As reported here last week, the Danish historian Lars Hedegaard was in court for the third time contesting the “hate speech” charge against him.
Below is an article with more information on Mr. Hedegaard’s case, via Trykkefrihedsselskabet (the Danish Free Press Society).
Surprising Developments in the Trial of Lars Hedegaard
By a special correspondent to Sappho.dk
The Eastern Superior Court’s grounds for convicting Free Press Society President Lars Hedegaard on charges of “racism” and “hate speech” were deficient, said the prosecutor in the Danish Supreme Court. Nevertheless she asked the Court to uphold the verdict.
The Supreme Court proceedings in the trial of Lars Hedegaard on April 13 were mostly concerned with juridical details regarding intent — i.e. whether the defendant had intended his remarks on rape in Muslim families to be publicly disseminated. On May 3, 2011 Lars Hedegaard was fined $1,000 for the crime of having denigrated male Muslims all over the world.
The lawyers for the prosecution and defence spent most of three hours juggling with intricate points of law and precedent. However, the prosecutor, Alessandra Giraldi, representing the Director of Public Prosecutions, delivered a sensation when she openly admitted that the grounds for Lars Hedegaard’s conviction in Superior Court were plainly wrong.
In its judgment of 3 May 2011 the Eastern Superior Court found Hedegaard guilty of hate speech in accordance with Article 266b of the Danish penal code because he “ought to have known” that his statements regarding family rape in Muslim families were intended for public dissemination.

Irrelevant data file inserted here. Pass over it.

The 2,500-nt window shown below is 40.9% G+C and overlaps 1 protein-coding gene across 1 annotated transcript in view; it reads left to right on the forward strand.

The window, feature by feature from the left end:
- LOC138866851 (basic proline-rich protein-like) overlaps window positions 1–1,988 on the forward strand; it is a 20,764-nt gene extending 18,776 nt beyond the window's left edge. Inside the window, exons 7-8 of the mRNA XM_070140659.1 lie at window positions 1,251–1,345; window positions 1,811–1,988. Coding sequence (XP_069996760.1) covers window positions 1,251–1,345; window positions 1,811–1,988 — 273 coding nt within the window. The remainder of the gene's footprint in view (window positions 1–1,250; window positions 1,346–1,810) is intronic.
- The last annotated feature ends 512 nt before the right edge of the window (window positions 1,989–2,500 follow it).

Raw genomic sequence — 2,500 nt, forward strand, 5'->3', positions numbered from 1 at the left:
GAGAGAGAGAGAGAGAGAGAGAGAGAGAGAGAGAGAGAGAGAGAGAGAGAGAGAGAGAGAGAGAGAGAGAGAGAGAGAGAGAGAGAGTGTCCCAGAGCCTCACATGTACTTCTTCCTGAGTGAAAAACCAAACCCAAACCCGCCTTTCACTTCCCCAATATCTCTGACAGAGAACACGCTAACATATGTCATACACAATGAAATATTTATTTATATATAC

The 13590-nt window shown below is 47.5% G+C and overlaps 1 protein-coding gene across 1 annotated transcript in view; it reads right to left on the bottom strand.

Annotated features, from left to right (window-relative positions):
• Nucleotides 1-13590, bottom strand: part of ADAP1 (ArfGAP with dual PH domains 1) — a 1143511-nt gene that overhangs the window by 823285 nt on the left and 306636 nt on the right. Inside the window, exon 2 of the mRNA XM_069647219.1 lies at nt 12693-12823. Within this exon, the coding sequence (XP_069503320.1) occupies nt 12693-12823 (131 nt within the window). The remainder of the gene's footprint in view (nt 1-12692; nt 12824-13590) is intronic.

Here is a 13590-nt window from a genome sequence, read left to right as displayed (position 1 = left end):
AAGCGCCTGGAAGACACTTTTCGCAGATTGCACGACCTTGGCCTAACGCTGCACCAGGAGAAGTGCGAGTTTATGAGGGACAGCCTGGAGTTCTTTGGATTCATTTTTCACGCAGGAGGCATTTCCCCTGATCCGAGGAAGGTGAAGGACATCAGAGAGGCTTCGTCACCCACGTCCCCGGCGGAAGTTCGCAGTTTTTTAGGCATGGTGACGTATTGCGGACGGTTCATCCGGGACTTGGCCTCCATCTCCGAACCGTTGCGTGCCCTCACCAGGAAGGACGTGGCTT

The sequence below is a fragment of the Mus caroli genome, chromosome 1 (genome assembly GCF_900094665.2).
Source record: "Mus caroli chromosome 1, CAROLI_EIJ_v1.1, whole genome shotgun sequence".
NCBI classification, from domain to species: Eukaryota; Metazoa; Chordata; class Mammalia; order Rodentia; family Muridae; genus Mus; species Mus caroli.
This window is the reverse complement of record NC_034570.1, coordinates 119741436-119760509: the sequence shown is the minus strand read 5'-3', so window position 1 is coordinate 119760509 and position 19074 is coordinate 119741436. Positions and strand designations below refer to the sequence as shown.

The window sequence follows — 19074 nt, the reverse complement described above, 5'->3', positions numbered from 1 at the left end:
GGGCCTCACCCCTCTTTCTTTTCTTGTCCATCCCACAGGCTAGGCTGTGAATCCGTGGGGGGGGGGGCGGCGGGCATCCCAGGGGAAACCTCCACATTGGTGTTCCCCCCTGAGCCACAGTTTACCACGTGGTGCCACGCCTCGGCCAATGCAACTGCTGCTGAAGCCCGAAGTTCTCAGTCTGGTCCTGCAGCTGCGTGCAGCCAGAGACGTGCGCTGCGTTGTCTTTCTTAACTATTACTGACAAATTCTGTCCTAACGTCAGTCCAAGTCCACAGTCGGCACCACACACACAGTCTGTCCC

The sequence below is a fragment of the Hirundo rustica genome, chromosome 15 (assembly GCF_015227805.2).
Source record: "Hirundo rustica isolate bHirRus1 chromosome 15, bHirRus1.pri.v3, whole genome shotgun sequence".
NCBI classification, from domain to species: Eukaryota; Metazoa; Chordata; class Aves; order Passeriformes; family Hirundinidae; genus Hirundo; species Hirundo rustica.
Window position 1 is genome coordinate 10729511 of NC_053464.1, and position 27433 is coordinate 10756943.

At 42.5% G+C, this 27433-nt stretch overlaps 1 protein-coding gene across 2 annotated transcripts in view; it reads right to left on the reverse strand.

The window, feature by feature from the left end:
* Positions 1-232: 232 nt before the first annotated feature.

Alessandra Giraldi had to admit that logically the wording “ought to” implied that he didn’t know and consequently could not have intended that his remarks to be publicised without having a chance to vet them. And intent is what Article 266b requires for a conviction.
Her solution was to encourage the Supreme Court to confirm the sentence but come up with a better justification.
Guilty of negligence
Lars Hedegaard’s counsel, Karoly Németh, would have none of this. He argued that according to Danish law, the Supreme Court must base its verdict on the evidence presented in the lower court, where his client has been acquitted in January 2011, and in the Superior Court, where he was subsequently convicted without any new evidence having been presented.
In other words, the Supreme Court was bound by the conclusion of the Superior Court that Lars Hedegaard did not know — and consequently could not have had any intent — but only that he “ought to” have known. That being the case, the Supreme Court was obliged to declare him not guilty.
The most that could be argued, said Karoly Németh, was that his client was guilty of negligence, which was insufficient for a conviction under Article 266b.
Who wrote the indictment?
As was the case in the lower and superior courts, Karoly Németh levelled a withering attack on the indictment itself, which he claimed was based not on what his client had actually said but quoted his remarks out of context and was in fact a condensation of a much longer statement.
Several of the justices were seen taking notes when Karoly Németh accused the public prosecutor of having based the indictment on news articles produced by among others the politically correct newspaper Politiken.
If for no other reason, noted counsel Németh, his client must be acquitted on the basis of deficiencies in the indictment.
A verdict is expected on 20 April.